The meeting was so guarded it could have passed for the conclave of the cardinals in search of a Pope. It certainly was not a conclave of cardinals to elect a Pope. But it came very close. All, governors, serving and old, former ministers, elders of the party, professionals, respected public analysts as well as intellectuals and sundry public-spirited individuals who had been carefully selected across all divides, drove themselves to the meeting venue and left their security details in another venue. The session was intense and furious. In an attempt by different wings of the Nigerian elite to find who can lead the country to the future, this kind of nocturnal gatherings was expected. But nothing has probably ever come close to this high-level meeting as witnessed in Abuja that day.
For Nigeria, at least, the good news is that there is a serious search by the elite for a credible alternative to what many would consider the best turned the worst for Nigeria, one that has dashed hopes and smashed beliefs to smithereens. For the opposition, members of which actually convened this conclave, it is even much more. This is the time to retool for Nigera’s progress and remind Nigerians of the party of Alex Ekwueme, the G-18, the G-34, the party of Sunday Bolorunduro Awoniyi, the party of Isyaku Ibrahim, Shehu Yar’Adua, Umaru Yar’Adua Theophilus Danjuma, Solomon Lar, Audu Ogbeh (now in APC), the party that united all Nigerians. So, the meeting was to find a way of sending this message to Nigerians: the party that took Nigerians for granted is now ready to redeem itself and give the nation a purposeful leadership of knowledge and competence.
And the conclusion was that the kind of presidential candidate presented by the PDP for the next election would make or mar the party. Hence the seriousness of secrecy that day last week and the banishment of emotions, status and frivolities. Now, the opposition Peoples’ Democratic Party, PDP, has not come out with a presidential candidate Nigerians across all divides can relate to or identify with but the search may have been narrowed down to a few persons. Atiku Abubakar, the perennial and perpetually mobile candidate, who is well acknowledged as being well prepared as former vice president and an ideas man, is on the stumps.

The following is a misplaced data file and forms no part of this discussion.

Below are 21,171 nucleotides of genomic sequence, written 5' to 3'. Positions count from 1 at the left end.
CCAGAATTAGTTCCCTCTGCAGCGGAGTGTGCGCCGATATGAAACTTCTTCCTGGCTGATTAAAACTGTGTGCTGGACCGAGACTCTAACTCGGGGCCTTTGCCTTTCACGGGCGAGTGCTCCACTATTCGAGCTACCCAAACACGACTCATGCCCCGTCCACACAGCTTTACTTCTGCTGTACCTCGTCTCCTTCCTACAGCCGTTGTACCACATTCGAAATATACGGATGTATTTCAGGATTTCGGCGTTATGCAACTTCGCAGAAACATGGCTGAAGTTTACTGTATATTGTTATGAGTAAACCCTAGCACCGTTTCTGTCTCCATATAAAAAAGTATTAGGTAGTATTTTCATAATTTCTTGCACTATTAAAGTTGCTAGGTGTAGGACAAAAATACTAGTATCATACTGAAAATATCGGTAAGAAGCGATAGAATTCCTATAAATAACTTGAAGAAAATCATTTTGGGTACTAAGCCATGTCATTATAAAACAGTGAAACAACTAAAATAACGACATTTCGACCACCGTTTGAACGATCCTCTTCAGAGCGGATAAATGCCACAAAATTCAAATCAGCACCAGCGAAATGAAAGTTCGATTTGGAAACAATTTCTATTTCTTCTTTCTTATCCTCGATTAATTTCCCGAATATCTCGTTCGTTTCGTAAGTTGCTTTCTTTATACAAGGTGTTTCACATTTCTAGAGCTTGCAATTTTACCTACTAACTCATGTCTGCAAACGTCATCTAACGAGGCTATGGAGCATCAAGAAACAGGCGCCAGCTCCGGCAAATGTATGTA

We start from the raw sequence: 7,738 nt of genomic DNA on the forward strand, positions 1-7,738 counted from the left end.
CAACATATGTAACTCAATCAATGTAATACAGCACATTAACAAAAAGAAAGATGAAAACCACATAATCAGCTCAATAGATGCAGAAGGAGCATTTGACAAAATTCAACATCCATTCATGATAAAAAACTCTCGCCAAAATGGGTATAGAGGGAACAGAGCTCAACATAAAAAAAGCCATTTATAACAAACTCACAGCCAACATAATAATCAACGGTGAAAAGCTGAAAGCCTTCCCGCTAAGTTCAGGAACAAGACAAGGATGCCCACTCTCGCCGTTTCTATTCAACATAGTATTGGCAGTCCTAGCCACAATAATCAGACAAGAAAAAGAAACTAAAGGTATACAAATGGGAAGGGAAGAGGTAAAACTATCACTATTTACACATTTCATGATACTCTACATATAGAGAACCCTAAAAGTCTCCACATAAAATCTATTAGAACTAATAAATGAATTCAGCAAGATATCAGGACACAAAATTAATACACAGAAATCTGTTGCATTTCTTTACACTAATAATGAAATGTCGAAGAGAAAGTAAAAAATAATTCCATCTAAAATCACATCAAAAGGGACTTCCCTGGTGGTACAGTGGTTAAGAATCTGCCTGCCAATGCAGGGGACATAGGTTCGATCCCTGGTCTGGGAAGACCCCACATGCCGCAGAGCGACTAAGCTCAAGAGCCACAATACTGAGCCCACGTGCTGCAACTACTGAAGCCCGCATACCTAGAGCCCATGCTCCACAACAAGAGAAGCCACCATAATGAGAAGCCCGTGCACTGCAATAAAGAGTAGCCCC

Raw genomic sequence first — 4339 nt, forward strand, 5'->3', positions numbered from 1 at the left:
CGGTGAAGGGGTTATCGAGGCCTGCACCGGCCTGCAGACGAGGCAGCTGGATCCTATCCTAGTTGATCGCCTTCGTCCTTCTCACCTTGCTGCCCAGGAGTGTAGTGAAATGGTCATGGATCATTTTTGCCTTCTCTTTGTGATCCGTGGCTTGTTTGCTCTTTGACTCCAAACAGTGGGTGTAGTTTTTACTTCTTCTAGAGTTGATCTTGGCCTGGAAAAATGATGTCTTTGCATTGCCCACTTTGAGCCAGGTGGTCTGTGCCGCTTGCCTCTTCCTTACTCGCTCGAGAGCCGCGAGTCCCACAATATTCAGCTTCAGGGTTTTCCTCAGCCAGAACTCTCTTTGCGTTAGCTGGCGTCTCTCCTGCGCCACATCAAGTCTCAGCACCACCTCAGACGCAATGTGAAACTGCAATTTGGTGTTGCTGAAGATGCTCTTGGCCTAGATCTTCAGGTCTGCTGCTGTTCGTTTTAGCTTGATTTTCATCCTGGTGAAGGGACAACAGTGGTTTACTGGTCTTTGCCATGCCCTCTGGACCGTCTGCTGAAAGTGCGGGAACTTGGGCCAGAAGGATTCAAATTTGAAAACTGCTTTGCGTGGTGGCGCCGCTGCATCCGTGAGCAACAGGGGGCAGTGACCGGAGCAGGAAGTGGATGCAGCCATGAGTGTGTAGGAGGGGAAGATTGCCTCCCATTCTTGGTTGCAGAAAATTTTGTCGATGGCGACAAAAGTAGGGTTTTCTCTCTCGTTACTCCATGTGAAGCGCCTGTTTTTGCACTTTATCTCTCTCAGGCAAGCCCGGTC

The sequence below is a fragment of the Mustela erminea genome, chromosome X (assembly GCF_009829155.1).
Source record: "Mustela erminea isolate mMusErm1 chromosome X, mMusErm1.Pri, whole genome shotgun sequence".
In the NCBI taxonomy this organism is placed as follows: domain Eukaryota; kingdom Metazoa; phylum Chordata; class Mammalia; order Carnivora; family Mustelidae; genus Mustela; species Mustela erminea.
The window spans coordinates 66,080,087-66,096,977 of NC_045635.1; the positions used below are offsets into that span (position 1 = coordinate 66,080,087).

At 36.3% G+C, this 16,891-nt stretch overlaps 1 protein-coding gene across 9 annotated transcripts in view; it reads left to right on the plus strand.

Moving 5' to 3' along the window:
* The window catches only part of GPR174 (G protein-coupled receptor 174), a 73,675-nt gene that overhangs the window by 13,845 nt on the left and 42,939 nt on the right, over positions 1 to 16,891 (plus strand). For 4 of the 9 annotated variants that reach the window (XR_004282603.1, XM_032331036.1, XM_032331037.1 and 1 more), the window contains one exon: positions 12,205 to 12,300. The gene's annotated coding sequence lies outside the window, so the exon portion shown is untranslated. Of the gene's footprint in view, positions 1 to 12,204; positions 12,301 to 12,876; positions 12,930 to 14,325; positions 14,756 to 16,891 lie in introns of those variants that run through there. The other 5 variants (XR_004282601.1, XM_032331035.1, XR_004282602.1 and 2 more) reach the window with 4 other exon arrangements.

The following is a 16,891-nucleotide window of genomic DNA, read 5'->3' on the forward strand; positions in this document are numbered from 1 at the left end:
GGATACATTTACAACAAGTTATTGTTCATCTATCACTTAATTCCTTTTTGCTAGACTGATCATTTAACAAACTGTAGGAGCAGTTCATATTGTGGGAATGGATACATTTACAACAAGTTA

Sule Lamido, former governor of Jigawa State is on the discussion table. Of course, there are others, currently in the ruling All Progressives Congress, APC, who are being speculated on account of their political origins, as likely PDP candidates. But at the meeting in Asokoro District of Abuja last week, the name that dominated all discussions was Ibrahim Hassan Dankwanbo, current governor of Gombe State and perhaps the most successful Accountant-General of the Federation Nigeria has ever had the benefit of his service. And as the world moves towards knowledge-driven and astute leadership, in the matter of Nigeria’s future leadership, Ibrahim Dankwanbo’s name and life journey so far gave that meeting some serious food for thought.
Is he the breath of fresh air Nigeria needs now? In addition to his intimidating credentials as a professional, a technocrat, a financial expert and a political leader with a wide reach across Nigeria, he is young, at 56, and has the kind of worldview the nation needs now. Ibrahim Hassan Dankwambo, was born on April 4, 1962 at Herwagana Ward in Gombe town, Gombe State. He attended Central primary school, Gombe and Government Secondary School Billiri in Gombe State. He proceeded to Ahmadu Bello University, Zaria and graduated with Bachelor of Science degree in Accounting second class (honours) upper Division, being the second best result obtained by any individual in the then Bauchi State. He further enrolled for Masters of Science Degree, in Economics from University of Lagos. Dankwambo was not satisfied with academic pursuit, he decided to study Post Graduate Diploma in Computer Science at the Delta State University Abraka, Delta State. He finally caps it up with a Doctor of Philosophy Degree (Phd) from Igbinedon University, Okada.